Regarding those deformed lakers, do you think that might be from whirling disease? Looks similar to some pictures I found on the internet. In any case, its probably a good idea to remove any deformed = potentially diseased fish from the lake.
One link among many: http://www.protectyourwaters.net/hitchhikers/others_whirling_disease.php
Adrien - thanks for the info on your catch and release technique. My handling skills are still pretty limited, so I don't even try and get a weight to reduce my handling of the fish. I just use the rubber net, get the fish in the "basket" and it will often spit the hook itself, otherwise I dehook it in the net, then get the best quick measurement I can with a tape measure. You're dead on about that "4 second" window. Its really true. Now when I know I'm going to release a fish no matter what I find myself racing to get it done, so I've learned to stage everything I need (pliers, dehooker, rubber net) before landing the fish to beat the clock.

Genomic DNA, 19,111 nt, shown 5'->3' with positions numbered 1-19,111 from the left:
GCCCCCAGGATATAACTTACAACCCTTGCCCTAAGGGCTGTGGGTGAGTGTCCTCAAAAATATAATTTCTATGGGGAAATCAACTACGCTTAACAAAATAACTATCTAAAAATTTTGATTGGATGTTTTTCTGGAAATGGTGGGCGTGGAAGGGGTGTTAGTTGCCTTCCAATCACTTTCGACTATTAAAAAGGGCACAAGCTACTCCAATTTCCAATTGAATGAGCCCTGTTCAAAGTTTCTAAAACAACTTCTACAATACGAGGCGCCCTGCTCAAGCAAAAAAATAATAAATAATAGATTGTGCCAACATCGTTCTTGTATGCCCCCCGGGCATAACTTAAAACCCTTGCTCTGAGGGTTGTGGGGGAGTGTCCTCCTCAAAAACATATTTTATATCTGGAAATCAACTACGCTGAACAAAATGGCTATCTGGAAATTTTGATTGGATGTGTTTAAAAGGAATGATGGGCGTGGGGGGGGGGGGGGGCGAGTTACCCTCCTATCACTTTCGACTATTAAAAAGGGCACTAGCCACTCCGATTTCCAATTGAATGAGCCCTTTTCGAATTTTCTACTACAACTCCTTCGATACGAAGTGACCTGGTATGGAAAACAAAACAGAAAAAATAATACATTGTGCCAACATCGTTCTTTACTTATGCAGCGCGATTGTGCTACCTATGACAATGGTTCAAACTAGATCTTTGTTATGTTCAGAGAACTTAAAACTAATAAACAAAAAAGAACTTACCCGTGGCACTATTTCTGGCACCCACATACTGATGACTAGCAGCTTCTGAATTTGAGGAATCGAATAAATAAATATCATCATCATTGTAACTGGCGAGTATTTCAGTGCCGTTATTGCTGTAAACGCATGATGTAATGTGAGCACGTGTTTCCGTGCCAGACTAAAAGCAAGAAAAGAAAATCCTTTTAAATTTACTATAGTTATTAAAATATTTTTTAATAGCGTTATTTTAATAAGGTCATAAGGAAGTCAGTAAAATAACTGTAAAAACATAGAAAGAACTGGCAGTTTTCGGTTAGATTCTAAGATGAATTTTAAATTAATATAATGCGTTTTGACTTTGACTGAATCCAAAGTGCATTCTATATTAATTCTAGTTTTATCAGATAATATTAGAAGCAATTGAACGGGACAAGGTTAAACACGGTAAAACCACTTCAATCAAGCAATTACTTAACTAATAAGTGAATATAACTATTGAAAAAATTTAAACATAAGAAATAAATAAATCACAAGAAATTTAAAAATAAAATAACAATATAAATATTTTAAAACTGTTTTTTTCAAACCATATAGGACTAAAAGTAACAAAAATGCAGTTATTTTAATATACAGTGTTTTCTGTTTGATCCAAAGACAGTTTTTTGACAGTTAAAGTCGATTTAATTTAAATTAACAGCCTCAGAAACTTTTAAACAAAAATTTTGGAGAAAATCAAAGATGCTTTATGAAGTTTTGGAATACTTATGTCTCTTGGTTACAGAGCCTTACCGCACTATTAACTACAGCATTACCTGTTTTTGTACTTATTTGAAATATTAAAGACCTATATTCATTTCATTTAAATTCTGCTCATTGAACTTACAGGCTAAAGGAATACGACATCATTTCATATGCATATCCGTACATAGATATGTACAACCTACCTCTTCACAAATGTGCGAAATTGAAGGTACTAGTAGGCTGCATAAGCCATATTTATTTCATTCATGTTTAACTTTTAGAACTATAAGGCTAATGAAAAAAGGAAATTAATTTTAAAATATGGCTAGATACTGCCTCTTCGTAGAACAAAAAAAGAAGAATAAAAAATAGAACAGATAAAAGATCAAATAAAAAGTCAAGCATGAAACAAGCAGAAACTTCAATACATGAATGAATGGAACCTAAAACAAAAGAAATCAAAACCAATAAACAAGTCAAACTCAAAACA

On catch and release vs. keeping, I do both -- I'm a selective harvester. I absolutely enjoy nothing more than a meal of salmon or smoked togue that I catch and prepare myself. There are days I'm "full" and return all fish, and generally I don't play games trying to keep just the bigger ones; if I'm "hungry" I'll keep the first "keepers" and return all others afterwards regardless of size... This year this resulted in my releasing the biggest lakers I caught and several of the nicest salmon, hopefully to be found bigger and fatter next year. Interesting point raised by John S. about the 5+ salmon reaching the end of their lives...will factor this in to my harvest vs. release strategy next year.
Thanks to all on the board for sharing their know how. Looking forward to meeting you guys at the next gathering.